Music is powerful. Nearly all of us can recall memories associated with a personal memory – a high school dance, an old boyfriend or girlfriend, the summers spent with friends on the lake or at the beach.
In fact, according to Music and Memory, Inc., our brains are hard-wired to connect music with long-term memory. Favorite music or songs associated with important personal events can trigger memory of lyrics and the experience connected to the music. Persons with dementia, Parkinson’s and other diseases that damage brain chemistry reconnect to the world and gain improved quality of life from listening to personal music favorites. (Music and Memory, Inc. 2017).
When I think of my neighborhood, some of my best memories are of neighborhood parties and parades where music is playing in the background. One of my most favorite neighborhood events, is the Maxwell’s movie night where we all get together and watch a movie on a big blow up screen in their backyard. These types of events build community and bring neighbors together to share experiences – sometimes to celebrate a special milestone, like a wedding or anniversary or just a kick-off to summer festivities.
What about the music in the work out room in your community center – whose workout isn’t motivated by the Rolling Stone’s Start Me Up? What about the Beatles or Taylor Swift playing poolside?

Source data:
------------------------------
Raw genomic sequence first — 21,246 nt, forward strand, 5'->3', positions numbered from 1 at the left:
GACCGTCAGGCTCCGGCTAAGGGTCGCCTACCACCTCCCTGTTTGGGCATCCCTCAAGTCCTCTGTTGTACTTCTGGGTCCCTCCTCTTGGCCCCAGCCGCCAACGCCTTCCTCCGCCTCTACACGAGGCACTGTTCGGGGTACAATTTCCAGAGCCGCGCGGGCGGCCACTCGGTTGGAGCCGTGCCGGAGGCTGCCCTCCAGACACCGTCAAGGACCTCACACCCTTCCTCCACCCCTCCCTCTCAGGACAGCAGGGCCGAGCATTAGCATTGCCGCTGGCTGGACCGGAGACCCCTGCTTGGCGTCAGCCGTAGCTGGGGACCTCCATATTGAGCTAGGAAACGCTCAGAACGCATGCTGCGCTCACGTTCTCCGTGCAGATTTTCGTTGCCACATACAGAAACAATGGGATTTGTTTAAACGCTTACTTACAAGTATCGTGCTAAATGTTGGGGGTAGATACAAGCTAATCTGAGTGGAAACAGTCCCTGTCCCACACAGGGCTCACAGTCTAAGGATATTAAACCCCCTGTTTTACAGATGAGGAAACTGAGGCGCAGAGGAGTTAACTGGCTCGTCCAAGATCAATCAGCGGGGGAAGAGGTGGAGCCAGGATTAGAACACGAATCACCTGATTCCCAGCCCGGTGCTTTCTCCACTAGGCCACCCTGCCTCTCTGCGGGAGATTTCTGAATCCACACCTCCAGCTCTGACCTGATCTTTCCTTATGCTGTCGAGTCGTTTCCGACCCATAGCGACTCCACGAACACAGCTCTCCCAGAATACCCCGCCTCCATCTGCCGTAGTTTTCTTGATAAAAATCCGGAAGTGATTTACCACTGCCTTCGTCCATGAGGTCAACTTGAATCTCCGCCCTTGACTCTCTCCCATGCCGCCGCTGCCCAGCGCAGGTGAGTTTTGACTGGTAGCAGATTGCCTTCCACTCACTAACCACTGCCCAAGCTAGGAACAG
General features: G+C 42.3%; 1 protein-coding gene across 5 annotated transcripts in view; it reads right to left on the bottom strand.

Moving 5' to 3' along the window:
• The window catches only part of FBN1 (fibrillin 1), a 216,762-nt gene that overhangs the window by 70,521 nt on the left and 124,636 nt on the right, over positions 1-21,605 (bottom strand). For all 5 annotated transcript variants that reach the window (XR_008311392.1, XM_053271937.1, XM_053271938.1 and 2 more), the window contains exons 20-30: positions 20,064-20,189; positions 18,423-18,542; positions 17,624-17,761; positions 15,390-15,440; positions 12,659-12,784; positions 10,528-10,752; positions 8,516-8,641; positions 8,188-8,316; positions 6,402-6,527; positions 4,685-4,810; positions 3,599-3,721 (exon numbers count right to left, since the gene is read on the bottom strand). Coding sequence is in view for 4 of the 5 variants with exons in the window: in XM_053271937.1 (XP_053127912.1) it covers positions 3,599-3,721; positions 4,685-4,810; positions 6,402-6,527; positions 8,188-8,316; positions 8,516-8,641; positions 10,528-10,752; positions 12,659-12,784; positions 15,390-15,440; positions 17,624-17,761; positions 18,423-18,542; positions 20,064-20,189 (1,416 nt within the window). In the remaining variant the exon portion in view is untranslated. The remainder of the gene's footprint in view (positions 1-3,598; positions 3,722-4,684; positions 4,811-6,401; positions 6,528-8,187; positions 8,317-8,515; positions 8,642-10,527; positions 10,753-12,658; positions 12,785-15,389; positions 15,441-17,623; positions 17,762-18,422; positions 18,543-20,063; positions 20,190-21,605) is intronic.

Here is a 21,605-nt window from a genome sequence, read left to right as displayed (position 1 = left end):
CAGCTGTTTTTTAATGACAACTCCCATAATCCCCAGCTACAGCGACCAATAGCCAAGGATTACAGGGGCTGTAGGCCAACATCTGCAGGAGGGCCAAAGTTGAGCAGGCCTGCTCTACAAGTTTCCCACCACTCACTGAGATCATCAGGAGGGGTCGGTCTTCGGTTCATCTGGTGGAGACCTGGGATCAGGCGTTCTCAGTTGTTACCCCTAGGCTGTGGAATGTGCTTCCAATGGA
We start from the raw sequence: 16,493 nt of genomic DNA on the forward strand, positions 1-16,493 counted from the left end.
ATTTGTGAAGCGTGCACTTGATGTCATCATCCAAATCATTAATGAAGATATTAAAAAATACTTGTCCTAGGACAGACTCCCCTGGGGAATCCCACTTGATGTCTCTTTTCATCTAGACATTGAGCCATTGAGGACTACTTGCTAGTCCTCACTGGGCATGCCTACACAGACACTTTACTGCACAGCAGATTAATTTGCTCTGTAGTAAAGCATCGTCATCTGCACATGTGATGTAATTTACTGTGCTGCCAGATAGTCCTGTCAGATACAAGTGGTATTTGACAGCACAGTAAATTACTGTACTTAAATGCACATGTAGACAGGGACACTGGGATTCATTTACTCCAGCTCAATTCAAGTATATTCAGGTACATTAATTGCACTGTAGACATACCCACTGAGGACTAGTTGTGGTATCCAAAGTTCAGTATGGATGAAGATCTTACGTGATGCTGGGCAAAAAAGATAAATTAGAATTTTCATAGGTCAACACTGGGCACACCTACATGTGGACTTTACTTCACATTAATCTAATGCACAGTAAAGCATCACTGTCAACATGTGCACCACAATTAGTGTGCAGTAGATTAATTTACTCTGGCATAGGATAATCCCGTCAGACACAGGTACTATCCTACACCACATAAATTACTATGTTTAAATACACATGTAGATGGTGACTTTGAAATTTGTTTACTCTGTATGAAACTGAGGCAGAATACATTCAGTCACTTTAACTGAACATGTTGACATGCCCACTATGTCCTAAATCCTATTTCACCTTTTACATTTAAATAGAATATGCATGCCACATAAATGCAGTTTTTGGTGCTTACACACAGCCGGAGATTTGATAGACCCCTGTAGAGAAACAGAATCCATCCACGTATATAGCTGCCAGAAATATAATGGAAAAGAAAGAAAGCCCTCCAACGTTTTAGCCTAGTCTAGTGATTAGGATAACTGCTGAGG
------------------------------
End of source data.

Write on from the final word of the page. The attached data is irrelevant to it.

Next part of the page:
All of this music is great for residents and great for your memory. However, as a community association board member and community manager, it is important you know restrictions that may apply to your community related to playing music and movies.
Many are unaware of the potential for copyright infringement in community associations. Not only is copyright law complex, innovation in the music and movie industries and technological advances in the mediums we use to listen to music and watch movies have added more confusion to the mix. Further, some copyright issues, particularly as they pertain to community associations, are unsettled or have yet to be addressed by the courts. A basic understanding of copyright law may help community associations assess their potential liability and develop appropriate compliance strategies and best practices.
Generally, most all music and movies are protected by copyright. The owner of the copyright has the exclusive rights to reproduce and copy the work, prepare derivative works, distribute it and perform the copyrighted work publicly. If a community association publicly plays music or a movie, they must obtain a license unless an exception applies. Licenses are most commonly obtained from performance rights organizations (PROs) that also enforce licenses for copyright owners. Use of copyrighted work without a license constitutes infringement, regardless of whether or not the user has knowledge that the work is protected by copyright and regardless of whether the user intended to infringe on the work. CAI has developed a guidance document on this topic to provide you with answers to some general questions about music and movie licensing and community associations. Have a look.